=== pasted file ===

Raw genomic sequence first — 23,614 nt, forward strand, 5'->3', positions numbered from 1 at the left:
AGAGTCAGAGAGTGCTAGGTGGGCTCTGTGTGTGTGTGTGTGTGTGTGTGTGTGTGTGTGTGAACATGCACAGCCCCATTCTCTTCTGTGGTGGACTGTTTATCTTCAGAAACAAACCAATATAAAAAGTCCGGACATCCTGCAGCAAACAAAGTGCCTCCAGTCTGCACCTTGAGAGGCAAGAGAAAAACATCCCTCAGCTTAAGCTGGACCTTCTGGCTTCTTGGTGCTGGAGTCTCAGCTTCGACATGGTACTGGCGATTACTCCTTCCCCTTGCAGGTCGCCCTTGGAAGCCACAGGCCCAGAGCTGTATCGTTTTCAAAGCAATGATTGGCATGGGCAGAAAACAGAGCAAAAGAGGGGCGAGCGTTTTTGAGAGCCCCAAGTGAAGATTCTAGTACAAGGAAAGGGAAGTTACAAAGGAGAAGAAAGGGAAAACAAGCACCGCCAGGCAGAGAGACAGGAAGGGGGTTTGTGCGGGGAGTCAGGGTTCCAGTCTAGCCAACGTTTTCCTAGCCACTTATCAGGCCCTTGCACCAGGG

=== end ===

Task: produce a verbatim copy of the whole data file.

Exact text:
Raw genomic sequence first — 23,614 nt, forward strand, 5'->3', positions numbered from 1 at the left:
AGAGTCAGAGAGTGCTAGGTGGGCTCTGTGTGTGTGTGTGTGTGTGTGTGTGTGTGTGTGTGAACATGCACAGCCCCATTCTCTTCTGTGGTGGACTGTTTATCTTCAGAAACAAACCAATATAAAAAGTCCGGACATCCTGCAGCAAACAAAGTGCCTCCAGTCTGCACCTTGAGAGGCAAGAGAAAAACATCCCTCAGCTTAAGCTGGACCTTCTGGCTTCTTGGTGCTGGAGTCTCAGCTTCGACATGGTACTGGCGATTACTCCTTCCCCTTGCAGGTCGCCCTTGGAAGCCACAGGCCCAGAGCTGTATCGTTTTCAAAGCAATGATTGGCATGGGCAGAAAACAGAGCAAAAGAGGGGCGAGCGTTTTTGAGAGCCCCAAGTGAAGATTCTAGTACAAGGAAAGGGAAGTTACAAAGGAGAAGAAAGGGAAAACAAGCACCGCCAGGCAGAGAGACAGGAAGGGGGTTTGTGCGGGGAGTCAGGGTTCCAGTCTAGCCAACGTTTTCCTAGCCACTTATCAGGCCCTTGCACCAGGG